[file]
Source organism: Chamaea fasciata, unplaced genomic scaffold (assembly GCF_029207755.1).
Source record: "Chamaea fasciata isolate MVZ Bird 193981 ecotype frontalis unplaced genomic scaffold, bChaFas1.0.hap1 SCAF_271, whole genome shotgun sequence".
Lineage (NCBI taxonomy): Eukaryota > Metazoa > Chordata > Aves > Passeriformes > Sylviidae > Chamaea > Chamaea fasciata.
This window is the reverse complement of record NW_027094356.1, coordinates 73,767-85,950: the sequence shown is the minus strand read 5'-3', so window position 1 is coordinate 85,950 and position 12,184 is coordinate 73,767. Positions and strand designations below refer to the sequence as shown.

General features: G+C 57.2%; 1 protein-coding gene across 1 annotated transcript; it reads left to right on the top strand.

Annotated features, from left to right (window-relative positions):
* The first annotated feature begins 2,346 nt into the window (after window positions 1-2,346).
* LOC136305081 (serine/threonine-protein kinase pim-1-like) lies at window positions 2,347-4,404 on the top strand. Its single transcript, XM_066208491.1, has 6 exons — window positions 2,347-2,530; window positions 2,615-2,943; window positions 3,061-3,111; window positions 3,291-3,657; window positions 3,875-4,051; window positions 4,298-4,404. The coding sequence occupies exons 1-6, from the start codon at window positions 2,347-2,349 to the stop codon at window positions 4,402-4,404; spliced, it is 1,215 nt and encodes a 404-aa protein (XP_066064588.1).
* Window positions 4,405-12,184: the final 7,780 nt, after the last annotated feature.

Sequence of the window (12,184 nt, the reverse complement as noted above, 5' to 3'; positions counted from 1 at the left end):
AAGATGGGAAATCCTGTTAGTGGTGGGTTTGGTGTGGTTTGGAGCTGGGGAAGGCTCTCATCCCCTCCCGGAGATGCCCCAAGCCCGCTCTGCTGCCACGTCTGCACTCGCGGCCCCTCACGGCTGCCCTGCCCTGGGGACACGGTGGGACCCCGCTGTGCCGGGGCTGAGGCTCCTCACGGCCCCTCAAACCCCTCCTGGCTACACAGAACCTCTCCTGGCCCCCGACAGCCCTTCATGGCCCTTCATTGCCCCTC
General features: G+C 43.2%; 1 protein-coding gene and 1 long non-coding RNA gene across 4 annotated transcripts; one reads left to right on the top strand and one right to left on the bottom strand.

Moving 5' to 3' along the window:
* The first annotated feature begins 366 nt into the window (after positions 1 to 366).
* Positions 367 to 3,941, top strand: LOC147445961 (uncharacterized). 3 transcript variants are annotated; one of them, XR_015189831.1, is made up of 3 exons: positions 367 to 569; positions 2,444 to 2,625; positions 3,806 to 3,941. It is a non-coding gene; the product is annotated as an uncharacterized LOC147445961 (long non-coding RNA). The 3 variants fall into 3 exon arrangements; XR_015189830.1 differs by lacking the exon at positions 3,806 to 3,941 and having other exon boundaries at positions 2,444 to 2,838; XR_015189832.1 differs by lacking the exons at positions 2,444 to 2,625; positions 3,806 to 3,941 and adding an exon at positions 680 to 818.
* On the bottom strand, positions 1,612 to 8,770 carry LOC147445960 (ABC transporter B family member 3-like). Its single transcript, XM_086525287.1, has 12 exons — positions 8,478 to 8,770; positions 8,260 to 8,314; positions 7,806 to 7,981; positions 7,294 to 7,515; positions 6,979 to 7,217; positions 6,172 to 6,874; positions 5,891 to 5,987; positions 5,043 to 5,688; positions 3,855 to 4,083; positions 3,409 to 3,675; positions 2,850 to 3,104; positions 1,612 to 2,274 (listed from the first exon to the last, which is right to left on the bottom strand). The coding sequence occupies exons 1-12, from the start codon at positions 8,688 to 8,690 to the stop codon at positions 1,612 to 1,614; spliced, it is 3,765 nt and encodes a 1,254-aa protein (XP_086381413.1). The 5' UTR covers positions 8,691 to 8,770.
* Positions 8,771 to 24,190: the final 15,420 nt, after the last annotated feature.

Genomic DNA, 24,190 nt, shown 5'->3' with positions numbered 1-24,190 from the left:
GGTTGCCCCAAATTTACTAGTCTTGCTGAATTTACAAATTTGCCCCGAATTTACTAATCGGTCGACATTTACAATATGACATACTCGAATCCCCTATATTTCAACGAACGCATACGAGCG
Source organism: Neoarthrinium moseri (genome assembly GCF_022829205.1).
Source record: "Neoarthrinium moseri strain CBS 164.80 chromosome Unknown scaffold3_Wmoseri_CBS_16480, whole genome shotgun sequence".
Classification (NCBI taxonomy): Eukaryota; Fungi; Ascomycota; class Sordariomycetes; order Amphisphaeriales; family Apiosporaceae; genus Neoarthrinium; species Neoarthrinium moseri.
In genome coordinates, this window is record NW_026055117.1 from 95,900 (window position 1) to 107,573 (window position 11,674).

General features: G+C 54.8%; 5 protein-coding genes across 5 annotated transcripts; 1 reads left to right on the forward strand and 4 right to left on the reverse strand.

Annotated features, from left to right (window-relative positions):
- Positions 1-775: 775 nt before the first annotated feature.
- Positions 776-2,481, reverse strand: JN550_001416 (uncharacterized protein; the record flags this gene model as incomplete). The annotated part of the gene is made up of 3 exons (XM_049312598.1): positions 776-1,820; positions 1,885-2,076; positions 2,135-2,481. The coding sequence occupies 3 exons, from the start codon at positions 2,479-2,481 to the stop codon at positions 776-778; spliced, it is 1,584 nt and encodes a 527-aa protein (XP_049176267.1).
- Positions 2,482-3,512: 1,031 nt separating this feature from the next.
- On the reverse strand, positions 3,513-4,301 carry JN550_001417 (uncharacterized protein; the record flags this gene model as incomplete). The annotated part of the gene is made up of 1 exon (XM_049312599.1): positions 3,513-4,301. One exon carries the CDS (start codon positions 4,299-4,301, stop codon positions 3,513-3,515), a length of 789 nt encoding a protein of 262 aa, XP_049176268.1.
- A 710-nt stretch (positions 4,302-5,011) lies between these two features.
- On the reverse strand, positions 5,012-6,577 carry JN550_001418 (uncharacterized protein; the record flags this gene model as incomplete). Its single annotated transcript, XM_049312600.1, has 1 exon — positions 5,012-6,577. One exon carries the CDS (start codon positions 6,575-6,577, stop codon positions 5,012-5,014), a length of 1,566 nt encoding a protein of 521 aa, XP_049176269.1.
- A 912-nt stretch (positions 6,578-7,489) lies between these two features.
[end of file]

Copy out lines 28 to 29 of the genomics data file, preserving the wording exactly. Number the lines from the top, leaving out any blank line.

- Positions 2,482-3,512: 1,031 nt separating this feature from the next.
- On the reverse strand, positions 3,513-4,301 carry JN550_001417 (uncharacterized protein; the record flags this gene model as incomplete). The annotated part of the gene is made up of 1 exon (XM_049312599.1): positions 3,513-4,301. One exon carries the CDS (start codon positions 4,299-4,301, stop codon positions 3,513-3,515), a length of 789 nt encoding a protein of 262 aa, XP_049176268.1.